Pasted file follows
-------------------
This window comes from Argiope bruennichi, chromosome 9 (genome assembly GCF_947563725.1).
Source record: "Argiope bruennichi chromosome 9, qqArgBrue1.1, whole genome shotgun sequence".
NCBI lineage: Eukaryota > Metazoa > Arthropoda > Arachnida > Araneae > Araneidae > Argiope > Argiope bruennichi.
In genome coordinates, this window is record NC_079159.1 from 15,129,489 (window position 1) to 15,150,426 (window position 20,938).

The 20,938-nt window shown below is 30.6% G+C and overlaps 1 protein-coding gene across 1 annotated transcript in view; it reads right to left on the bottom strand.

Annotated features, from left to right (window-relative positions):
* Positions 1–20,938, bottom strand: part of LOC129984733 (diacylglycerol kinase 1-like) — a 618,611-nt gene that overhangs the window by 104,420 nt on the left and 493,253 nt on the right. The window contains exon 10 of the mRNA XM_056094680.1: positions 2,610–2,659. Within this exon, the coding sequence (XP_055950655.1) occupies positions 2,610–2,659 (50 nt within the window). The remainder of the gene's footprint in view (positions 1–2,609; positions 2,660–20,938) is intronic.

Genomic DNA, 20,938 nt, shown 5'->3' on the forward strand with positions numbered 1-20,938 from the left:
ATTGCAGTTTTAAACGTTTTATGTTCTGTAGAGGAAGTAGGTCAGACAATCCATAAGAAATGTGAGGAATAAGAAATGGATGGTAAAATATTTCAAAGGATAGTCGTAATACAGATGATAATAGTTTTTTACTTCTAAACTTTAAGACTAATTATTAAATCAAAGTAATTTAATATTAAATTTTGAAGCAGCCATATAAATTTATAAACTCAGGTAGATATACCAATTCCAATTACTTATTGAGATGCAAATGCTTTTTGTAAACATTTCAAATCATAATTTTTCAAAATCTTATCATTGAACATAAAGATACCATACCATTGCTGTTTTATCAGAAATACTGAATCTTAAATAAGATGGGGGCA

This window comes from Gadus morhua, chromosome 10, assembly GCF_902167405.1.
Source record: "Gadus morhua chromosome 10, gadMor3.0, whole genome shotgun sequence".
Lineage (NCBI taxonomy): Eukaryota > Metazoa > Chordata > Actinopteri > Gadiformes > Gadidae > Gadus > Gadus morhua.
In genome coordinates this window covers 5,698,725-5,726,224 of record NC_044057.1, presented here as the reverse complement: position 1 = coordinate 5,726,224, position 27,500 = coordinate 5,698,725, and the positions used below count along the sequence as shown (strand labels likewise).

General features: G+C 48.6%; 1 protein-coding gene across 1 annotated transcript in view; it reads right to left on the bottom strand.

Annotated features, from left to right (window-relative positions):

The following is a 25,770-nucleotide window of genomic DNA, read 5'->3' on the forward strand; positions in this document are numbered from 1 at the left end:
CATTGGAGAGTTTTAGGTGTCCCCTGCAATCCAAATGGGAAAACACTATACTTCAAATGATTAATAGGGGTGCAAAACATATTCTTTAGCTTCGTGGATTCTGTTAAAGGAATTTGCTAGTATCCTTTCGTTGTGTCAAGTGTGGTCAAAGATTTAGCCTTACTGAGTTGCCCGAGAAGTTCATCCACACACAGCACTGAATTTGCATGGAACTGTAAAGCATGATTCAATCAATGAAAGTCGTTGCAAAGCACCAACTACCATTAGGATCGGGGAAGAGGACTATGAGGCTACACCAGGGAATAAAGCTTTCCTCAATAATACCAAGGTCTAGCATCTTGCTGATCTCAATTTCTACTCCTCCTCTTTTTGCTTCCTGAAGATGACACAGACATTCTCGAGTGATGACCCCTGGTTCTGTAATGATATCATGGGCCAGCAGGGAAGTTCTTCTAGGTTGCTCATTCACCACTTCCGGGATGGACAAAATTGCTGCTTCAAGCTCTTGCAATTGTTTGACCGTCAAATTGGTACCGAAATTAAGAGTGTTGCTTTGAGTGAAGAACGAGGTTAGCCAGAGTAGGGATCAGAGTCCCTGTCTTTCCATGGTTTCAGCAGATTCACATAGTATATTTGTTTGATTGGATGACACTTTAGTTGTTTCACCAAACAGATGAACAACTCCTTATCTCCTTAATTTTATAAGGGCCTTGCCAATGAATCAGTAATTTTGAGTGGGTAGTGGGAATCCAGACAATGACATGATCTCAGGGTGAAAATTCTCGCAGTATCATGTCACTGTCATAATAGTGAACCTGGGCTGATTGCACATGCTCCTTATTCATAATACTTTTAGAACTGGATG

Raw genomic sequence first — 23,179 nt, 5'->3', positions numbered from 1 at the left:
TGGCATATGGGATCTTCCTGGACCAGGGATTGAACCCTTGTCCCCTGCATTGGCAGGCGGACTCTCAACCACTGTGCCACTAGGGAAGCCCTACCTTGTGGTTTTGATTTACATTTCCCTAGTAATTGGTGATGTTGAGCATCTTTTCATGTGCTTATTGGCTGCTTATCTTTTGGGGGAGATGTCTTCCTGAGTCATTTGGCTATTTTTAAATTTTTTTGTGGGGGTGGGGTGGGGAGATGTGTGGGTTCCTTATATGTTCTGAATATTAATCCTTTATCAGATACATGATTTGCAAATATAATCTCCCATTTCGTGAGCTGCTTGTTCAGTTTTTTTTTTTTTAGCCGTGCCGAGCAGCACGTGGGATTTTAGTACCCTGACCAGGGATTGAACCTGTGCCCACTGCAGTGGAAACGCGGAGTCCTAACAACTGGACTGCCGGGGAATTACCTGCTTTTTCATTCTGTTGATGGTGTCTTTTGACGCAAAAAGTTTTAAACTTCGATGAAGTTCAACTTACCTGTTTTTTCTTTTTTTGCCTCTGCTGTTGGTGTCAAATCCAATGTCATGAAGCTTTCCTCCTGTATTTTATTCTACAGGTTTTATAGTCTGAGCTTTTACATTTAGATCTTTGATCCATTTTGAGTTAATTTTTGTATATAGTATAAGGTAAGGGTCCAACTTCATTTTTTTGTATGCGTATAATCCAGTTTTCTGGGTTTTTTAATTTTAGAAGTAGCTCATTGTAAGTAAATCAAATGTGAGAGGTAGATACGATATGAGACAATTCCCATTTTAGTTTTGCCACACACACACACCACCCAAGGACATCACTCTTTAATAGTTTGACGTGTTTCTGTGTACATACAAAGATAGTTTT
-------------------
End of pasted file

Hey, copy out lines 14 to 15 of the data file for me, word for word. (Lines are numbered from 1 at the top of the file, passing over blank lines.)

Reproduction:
General features: G+C 48.6%; 1 protein-coding gene across 1 annotated transcript in view; it reads right to left on the bottom strand.

Annotated features, from left to right (window-relative positions):